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In April 2014 there was great excitement amongst rural landowners about the introduction of new permitted development rights to convert barns to residential use without planning permission. It was anticipated that this would provide a way round the countryside planning policies that normally restrain such development.
But figures released after the first six months showed that more than half of the applications submitted to planning authorities for prior approval for such conversions had been refused; further, many refusals are being upheld at appeal.
The figures are in stark contrast to the prior approval applications for office to residential permitted development rights. We look at some of the more common reasons for refusal below.
The building to be converted must have been used solely for an agricultural use, as part of an agricultural unit, on 20 March 2013. Unsurprisingly, a building in Devon with a bathroom, skirting boards, numerous electricity sockets and French doors was found by an Inspector on appeal to have been in non-agricultural use!
The curtilage of the converted unit should be no larger than the floor area of the agricultural building itself. Planning authorities advise that this is one of the most common reasons for refusal. A proposed conversion in Devon fell foul of this limitation and was refused on appeal.
The Inspector determined that he had no powers to impose a condition restricting the extent of the curtilage, despite the appellant’s request. It is important to ensure that applications comply with the limitations imposed from the outset.
The Order permits a change to residential use for up to three dwellings. In an appeal against a refusal in Somerset, the appellant, relying upon a consultation document published before the rights were brought in, tried to claim that three dwellings were permitted in addition to any other dwellings on the agricultural unit.
The Inspector ruled that the wording of the Order imposed a limit of three dwellings, which was a cumulative total of all dwellings on the agricultural unit - not three additional dwellings.
Possibly the most troubling trend is the refusal of applications by planning authorities on the grounds that the conversion is either not practical or not desirable.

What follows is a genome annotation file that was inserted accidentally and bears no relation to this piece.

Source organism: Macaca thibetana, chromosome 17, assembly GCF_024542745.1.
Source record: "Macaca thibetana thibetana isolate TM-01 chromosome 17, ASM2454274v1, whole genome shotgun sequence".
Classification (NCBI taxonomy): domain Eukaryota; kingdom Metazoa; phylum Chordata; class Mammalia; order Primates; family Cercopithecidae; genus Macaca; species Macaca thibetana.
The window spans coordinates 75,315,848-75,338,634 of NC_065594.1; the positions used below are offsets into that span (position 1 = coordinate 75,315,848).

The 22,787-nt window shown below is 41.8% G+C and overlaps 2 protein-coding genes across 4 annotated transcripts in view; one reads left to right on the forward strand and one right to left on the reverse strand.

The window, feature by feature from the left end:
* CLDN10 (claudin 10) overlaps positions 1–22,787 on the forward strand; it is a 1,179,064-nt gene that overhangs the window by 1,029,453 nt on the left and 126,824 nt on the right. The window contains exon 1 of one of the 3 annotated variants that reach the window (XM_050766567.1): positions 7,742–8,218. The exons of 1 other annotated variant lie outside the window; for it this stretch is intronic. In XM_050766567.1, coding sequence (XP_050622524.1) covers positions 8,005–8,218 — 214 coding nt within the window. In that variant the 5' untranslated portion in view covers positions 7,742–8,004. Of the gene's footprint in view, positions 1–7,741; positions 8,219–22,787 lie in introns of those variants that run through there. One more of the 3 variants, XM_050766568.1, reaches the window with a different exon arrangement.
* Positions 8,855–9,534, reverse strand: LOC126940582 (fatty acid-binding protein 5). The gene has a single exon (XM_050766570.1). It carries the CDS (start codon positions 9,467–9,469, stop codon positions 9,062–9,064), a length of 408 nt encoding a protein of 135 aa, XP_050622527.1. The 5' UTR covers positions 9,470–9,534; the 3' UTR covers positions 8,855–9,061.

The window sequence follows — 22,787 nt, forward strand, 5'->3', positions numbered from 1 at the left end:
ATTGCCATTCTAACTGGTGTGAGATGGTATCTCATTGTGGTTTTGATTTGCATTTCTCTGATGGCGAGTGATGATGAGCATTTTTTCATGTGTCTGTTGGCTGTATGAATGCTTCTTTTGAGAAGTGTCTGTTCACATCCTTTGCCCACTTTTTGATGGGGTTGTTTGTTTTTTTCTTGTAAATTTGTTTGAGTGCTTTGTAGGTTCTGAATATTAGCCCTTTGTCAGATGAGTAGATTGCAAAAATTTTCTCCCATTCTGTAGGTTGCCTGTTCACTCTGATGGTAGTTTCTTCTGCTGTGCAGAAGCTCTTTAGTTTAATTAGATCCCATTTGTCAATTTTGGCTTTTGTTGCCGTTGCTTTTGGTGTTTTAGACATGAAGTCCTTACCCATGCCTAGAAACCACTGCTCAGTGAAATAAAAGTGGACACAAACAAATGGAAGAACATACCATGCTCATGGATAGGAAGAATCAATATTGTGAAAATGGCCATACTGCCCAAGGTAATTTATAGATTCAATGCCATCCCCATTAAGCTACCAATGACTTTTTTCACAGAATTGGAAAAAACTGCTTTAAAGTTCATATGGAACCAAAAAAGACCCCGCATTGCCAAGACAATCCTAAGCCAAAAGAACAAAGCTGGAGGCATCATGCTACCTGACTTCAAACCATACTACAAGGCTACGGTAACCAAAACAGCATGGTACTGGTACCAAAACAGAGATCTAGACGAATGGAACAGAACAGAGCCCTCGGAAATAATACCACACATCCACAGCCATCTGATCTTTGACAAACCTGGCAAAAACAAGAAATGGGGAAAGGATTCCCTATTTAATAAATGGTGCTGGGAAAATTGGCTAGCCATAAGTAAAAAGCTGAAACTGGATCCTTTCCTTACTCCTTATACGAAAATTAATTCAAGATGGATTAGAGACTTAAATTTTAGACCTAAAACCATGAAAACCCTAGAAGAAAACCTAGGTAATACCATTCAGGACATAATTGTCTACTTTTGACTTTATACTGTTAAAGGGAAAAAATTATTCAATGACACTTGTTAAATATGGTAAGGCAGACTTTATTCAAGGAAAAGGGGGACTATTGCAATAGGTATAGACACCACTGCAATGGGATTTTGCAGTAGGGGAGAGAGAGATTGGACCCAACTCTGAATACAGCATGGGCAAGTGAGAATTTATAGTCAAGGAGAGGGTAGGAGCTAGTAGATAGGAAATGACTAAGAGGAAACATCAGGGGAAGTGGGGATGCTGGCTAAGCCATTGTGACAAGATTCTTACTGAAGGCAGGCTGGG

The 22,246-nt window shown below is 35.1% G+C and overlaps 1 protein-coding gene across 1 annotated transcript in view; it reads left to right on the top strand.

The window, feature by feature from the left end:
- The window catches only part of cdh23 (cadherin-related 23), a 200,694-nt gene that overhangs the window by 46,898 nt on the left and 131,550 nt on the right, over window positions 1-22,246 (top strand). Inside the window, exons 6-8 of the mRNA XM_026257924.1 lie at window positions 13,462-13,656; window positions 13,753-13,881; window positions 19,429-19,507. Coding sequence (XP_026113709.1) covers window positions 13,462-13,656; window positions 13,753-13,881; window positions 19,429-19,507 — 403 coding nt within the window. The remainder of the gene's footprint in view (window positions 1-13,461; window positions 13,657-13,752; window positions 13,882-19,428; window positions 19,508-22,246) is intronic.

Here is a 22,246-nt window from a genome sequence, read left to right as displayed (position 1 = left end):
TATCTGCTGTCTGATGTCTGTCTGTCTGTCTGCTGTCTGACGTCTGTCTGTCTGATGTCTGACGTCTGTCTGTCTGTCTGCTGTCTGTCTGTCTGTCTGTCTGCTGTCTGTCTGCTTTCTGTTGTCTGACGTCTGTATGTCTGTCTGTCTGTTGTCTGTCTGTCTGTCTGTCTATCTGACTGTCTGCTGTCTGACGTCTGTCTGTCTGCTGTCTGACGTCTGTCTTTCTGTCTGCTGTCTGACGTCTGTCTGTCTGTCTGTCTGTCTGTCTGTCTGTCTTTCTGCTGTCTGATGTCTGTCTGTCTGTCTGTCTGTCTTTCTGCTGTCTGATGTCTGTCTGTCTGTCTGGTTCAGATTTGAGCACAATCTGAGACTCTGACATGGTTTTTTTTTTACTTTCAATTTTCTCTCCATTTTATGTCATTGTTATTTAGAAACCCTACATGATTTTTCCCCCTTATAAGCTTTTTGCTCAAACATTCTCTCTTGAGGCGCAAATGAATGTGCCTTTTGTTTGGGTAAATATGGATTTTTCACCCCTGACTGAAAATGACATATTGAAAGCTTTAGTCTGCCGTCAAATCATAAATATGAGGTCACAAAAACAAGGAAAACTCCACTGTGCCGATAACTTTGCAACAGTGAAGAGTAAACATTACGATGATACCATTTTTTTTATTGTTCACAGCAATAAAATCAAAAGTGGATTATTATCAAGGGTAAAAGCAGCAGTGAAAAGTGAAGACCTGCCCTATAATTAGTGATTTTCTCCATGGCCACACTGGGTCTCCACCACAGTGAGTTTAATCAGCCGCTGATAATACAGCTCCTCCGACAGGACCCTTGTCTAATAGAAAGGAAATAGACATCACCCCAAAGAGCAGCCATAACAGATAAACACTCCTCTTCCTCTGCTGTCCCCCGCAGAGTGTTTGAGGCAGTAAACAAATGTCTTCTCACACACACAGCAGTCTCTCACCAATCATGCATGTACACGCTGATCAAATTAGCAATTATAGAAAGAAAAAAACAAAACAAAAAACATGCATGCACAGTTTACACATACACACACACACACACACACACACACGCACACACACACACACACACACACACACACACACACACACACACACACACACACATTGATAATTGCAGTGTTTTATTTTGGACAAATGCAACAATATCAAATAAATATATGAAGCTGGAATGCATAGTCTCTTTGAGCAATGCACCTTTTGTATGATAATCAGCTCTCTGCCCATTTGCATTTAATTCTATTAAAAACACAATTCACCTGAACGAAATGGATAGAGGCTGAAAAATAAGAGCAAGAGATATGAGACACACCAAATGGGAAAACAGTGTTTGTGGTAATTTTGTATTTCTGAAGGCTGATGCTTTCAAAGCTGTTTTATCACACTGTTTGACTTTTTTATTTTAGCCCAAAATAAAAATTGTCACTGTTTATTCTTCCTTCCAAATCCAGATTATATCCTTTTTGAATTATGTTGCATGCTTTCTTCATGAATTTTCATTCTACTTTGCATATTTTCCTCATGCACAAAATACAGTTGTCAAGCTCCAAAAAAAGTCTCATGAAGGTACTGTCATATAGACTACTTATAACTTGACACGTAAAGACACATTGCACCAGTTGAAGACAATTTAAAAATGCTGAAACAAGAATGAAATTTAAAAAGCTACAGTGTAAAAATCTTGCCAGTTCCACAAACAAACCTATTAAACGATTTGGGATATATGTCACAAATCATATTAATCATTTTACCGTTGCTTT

In a recent appeal in West Oxfordshire, the Inspector ruled that a proposed conversion sited 1km from the nearest settlement was not ‘desirable’ due to its remote location. He considered it to be creating an isolated dwelling in the countryside.
In another appeal against refusal of a conversion in the open countryside in Dorset, the Inspector decided it was ‘undesirable’ to grant prior approval because of the impact of the associated vehicle movements and parking beyond the defined curtilage.
Such cases have sparked debate as to whether the decision maker is entitled to take account of all parts of the NPPF in determining the issues of practicality and desirability. The concern is that, of course, most such conversions will, by their very nature, be in locations outside settlements.
Planning authorities will often have justification for refusal on the grounds that the scheme is contrary to paragraph 55 of NPPF, which advises that planning authorities should avoid new isolated homes in the countryside unless there are special circumstances.
The government will need to revisit the detailed wording of the right or provide further guidance if the policy of permitting such conversions is to achieve its aim of making a significant contribution to rural housing supply.
This article was written by Anne Bennett.
For more information contact Anne on +44 (0)1242 246303 or firstname.lastname@example.org